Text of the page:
When I started doing yoga about 15 years ago I kept hearing how my practice would evolve and grow and soon I could take the poses to a new level. That did happen. I was a diligent student, although a little competitive. Not just with myself but with everyone around me. The first time I heard the teacher say “and if you can, take the bind”, I didn’t have a clue what she meant. I looked around and noticed twisted arms and legs and I was not one to be left out. I managed a bind by sheer force and ego, holding my breath the whole time. If this is what it meant to evolve my practice I was going to do it. I half expected a little applause for my results but it seemed everyone else was going to their zen place.
For the next several years I became addicted to my practice. Not only for the spiritual benefits but for the physical as well. I wanted to make each pose as advanced as possible, because after all, I was a yogi. I tried to practice keeping my eyes on my mat but couldn’t help but let them wander around the class. My thoughts were consumed with other people’s practices – “He can do a headstand in the middle of the room”, “She can jump back from crows pose”, “She’s wearing a cute top”. Come on, who hasn’t checked out yoga fashion in class? I always ignored it when my teacher would say “the smartest yogi in class is the one in child’s pose”. Has she met me? I thought those people that went into child’s pose while the rest of us advanced yogi’s were the furthest thing from smart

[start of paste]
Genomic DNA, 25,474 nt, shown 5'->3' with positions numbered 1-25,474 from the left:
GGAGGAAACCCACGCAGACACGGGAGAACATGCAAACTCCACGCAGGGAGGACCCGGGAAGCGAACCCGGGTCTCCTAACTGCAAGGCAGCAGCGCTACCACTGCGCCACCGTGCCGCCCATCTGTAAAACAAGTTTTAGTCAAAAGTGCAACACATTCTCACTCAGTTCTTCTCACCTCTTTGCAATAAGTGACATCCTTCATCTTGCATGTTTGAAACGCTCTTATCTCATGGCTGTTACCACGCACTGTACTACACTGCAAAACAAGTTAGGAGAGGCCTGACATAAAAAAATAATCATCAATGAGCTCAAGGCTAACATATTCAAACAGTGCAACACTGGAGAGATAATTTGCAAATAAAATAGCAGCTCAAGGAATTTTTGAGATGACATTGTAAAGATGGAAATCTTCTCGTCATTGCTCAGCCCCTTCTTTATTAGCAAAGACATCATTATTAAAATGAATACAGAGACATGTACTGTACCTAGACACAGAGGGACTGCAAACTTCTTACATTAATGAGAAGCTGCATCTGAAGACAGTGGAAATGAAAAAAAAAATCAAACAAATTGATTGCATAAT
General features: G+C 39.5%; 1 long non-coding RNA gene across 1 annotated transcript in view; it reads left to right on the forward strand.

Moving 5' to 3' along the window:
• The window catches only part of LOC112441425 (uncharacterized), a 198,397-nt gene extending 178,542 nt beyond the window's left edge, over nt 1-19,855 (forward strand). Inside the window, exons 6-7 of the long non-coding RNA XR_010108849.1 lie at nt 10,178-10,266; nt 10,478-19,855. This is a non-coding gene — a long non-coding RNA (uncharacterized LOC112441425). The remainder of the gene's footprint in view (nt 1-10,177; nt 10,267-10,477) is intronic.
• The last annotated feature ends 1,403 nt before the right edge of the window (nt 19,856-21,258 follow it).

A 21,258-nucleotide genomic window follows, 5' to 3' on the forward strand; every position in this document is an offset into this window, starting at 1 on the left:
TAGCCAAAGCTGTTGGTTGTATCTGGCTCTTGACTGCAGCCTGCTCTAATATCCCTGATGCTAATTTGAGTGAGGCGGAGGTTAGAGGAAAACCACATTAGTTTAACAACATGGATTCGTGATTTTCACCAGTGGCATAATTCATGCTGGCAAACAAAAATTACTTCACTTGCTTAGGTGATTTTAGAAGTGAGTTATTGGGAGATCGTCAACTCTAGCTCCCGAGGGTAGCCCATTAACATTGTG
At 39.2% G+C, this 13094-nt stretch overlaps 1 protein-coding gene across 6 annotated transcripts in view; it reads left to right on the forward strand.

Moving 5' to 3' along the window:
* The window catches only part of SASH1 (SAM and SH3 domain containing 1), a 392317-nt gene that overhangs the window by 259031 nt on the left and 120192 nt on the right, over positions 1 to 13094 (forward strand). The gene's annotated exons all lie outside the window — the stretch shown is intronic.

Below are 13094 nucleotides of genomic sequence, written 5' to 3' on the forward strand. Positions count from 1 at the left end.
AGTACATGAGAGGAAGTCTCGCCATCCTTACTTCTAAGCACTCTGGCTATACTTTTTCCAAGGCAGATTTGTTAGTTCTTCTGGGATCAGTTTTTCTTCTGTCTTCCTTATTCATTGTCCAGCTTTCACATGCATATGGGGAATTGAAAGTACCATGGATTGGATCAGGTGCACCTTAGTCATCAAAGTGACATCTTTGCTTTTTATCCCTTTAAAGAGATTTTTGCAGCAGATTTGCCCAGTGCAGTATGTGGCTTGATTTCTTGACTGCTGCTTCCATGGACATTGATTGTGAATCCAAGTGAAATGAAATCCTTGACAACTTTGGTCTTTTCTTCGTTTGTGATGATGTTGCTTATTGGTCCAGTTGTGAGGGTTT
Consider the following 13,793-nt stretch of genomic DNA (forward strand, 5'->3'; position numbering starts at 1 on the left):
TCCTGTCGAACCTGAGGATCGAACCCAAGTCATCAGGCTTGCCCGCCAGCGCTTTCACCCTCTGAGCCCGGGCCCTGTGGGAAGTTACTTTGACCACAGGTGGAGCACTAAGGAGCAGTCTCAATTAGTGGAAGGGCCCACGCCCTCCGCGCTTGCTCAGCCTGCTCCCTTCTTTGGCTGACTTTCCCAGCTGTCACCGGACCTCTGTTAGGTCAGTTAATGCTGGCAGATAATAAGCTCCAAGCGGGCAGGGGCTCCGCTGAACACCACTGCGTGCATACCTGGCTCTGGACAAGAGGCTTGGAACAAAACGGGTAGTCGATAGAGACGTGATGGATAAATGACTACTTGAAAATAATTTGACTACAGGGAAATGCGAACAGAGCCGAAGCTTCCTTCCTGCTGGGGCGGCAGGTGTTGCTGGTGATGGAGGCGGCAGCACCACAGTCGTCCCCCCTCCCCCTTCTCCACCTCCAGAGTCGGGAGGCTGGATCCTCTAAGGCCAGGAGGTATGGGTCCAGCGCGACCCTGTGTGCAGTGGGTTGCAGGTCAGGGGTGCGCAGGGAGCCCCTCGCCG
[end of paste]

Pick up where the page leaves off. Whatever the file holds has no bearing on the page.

Then it happened. An injury that made me feel as if my body was betraying me. I had to modify certain poses, and on some I just couldn’t do. This was embarrassing, because I was sure that everyone in the class was looking right at me with sympathy and judgment on my inability to create the perfect pose. Frustration lead me to ask myself why I was practicing. The shocking answer I came back with was to be the best. How laughable. I thought the best thing for my fragile ego was to start from the beginning. I started going with a friend to her Iyengar class which was very hard for someone like me that needs movement. I heard on more than one occasion “settle down, Mina”. Sigh, how could I? I was the creator of the Ego-asana.
Thankfully I can say my body is as healed as its going to be and I’m back to my daily practice—WITH MODIFICATIONS. I believe my lesson is this – my practice has evolved. It has evolved to meet my body’s needs and limitations and with that I can go through my flow knowing I am exactly where I need to be. Which on some occasions is child’s pose…thank you very much.